We also incorporated a lot of the same formal language associated with an interrogation room scene from a mystery drama into our dialogue:
  • "Interview suspended."
  • "I think it's time to call your lawyer."
  • "On the 26th of November..."
Our characters also follow some of the traditions seen in mystery drama characters. Although the characters are not yet murder suspects in the film opening, the opening does show some typical detective/suspect interactions like you would see in an interrogation event from this genre. Some typical examples include the 'uncooperative teen' and the 'distressed relative' mystery drama archetypes, portrayed respectively by the characters of Raj and Cherish.

Raj chides the detective instead of taking the case seriously.

The detective fails to calm down Peter Smith's girlfriend Cherish.

One character we had a lot of inspiration for was our detective, DC Sean Mann, which is a character type that has been iconised after many on screen iterations. 

The image of the detective heavily used the conventions associated with this character type. 
Narrative Structure

Film's tend to follow a similar structure of progression. Tzvetan Todorov recognises this structure in his theory of a classic narrative pattern. Inside Out is a film that follows this pattern, which I have illustrated in my video below.

Please click play on the video above to see my video on Todorov's Narrative Theory

Todorov also discusses the various attempts at a resolution, where there is hope that the disruption will be fixed, but the attempt is proven false.

Our film both uses and challenges this classic narrative pattern. There are many attempts at a resolution, as the detective follows false leads that do not solve the case.

However, because of the nature of most mystery dramas, the disruption naturally occurs very early on, so there is usually a minimal or non-existent look at an equilibrium. One example of this is in the mystery film Vertigo (1958) by Alfred Hitchcock.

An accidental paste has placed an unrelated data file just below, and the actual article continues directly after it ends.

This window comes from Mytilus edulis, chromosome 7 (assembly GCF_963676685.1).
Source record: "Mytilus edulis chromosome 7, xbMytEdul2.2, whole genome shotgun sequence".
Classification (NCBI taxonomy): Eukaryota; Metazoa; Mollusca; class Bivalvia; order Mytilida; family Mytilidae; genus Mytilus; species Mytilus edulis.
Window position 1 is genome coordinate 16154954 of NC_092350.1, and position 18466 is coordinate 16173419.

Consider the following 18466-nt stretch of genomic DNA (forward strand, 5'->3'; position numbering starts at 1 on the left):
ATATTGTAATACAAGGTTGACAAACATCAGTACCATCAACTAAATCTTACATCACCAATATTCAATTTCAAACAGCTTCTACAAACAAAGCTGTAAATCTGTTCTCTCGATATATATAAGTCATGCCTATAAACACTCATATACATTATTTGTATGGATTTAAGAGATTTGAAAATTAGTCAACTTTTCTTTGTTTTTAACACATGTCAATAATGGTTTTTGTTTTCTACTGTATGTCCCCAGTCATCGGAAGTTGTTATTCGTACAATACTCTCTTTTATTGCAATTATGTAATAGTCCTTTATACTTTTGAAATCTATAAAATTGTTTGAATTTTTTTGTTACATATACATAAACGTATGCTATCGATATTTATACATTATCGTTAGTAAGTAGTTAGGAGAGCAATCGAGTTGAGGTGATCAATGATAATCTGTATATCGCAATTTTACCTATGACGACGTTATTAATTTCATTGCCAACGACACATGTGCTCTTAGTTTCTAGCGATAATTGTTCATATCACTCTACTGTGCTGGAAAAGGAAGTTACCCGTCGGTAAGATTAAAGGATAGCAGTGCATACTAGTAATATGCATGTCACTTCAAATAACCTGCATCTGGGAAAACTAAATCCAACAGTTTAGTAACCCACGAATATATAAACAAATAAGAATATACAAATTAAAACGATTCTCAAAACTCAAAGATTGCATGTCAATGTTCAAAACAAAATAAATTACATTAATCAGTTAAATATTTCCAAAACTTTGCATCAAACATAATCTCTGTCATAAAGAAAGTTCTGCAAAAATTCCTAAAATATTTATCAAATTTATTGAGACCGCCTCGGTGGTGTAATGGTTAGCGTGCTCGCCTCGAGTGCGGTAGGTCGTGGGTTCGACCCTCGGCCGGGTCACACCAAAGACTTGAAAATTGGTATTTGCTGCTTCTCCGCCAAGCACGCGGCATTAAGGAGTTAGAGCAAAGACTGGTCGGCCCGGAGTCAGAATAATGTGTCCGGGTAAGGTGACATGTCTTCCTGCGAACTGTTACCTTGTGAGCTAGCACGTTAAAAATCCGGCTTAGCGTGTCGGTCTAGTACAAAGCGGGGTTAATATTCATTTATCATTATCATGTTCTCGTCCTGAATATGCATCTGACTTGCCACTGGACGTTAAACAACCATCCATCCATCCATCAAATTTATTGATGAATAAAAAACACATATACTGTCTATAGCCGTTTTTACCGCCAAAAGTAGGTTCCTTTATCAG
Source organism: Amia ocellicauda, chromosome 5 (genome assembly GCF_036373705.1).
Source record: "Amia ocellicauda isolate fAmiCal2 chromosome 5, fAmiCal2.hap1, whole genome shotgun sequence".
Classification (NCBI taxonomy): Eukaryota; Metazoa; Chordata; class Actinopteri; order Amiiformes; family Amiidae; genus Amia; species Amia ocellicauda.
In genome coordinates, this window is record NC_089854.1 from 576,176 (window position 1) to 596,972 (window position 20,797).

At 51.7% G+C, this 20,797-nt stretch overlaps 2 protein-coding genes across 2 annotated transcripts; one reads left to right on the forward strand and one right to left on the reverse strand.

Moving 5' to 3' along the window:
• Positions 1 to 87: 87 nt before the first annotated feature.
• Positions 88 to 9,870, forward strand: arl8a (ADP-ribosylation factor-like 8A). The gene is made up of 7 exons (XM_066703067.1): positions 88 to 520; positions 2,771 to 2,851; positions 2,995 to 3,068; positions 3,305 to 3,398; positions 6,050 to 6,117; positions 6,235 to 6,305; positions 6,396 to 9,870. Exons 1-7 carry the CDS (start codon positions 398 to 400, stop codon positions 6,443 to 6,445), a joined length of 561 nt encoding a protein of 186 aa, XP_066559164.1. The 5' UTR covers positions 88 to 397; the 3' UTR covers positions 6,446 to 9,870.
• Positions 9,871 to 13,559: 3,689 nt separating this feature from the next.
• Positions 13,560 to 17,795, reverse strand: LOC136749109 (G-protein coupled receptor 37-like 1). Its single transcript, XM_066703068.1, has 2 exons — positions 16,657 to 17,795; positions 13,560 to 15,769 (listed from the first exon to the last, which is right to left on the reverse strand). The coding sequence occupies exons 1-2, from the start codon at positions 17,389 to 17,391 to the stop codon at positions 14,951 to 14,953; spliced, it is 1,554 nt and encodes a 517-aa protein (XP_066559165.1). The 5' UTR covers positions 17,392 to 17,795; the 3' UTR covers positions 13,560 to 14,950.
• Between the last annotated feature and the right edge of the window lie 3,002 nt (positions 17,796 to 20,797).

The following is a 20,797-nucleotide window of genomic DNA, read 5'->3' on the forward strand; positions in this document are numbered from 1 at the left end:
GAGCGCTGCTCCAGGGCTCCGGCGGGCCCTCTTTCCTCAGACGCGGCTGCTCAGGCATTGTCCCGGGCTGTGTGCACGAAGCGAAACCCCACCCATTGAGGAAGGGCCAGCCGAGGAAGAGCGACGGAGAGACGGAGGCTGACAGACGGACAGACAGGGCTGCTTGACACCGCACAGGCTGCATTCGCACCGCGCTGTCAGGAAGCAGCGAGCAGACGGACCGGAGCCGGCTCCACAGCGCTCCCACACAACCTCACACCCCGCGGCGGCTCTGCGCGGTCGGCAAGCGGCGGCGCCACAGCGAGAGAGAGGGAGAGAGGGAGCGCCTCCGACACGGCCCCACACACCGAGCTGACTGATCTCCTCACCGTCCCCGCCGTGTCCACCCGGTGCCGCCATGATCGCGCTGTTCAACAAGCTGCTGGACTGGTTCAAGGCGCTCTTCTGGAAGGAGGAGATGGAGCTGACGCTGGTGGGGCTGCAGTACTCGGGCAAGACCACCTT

Please click play on the video above to view the opening sequence for Vertigo

Similarly, our film opening begins with Peter Smith already missing and his schoolmates being questioned about his disappearance. Therefore, the balance has already shifted.

Furthermore, at the end of our film there is no satisfying resolution, as the police arrests the wrong suspect. This means that the new equilibrium settled in the conclusion of the film either doesn't exist or is one that does not benefit every character in the way that a new equilibrium might in the conclusion of a film like Inside Out.

The narrative of our film opening is not linear like most film openings; it does use a typical narrative that goes from point a to point b in chronological order, such as the opening of Vertigo. We challenge the typical narrative of a film opening by intercutting different interviews together in our film opening, meaning that the interviews happened in different scenes occurring at different times. Although the interviews are not happening simultaneously, the way we intercut them together makes it seem as if the narratives are in parallel, therefore making the story of the opening clear.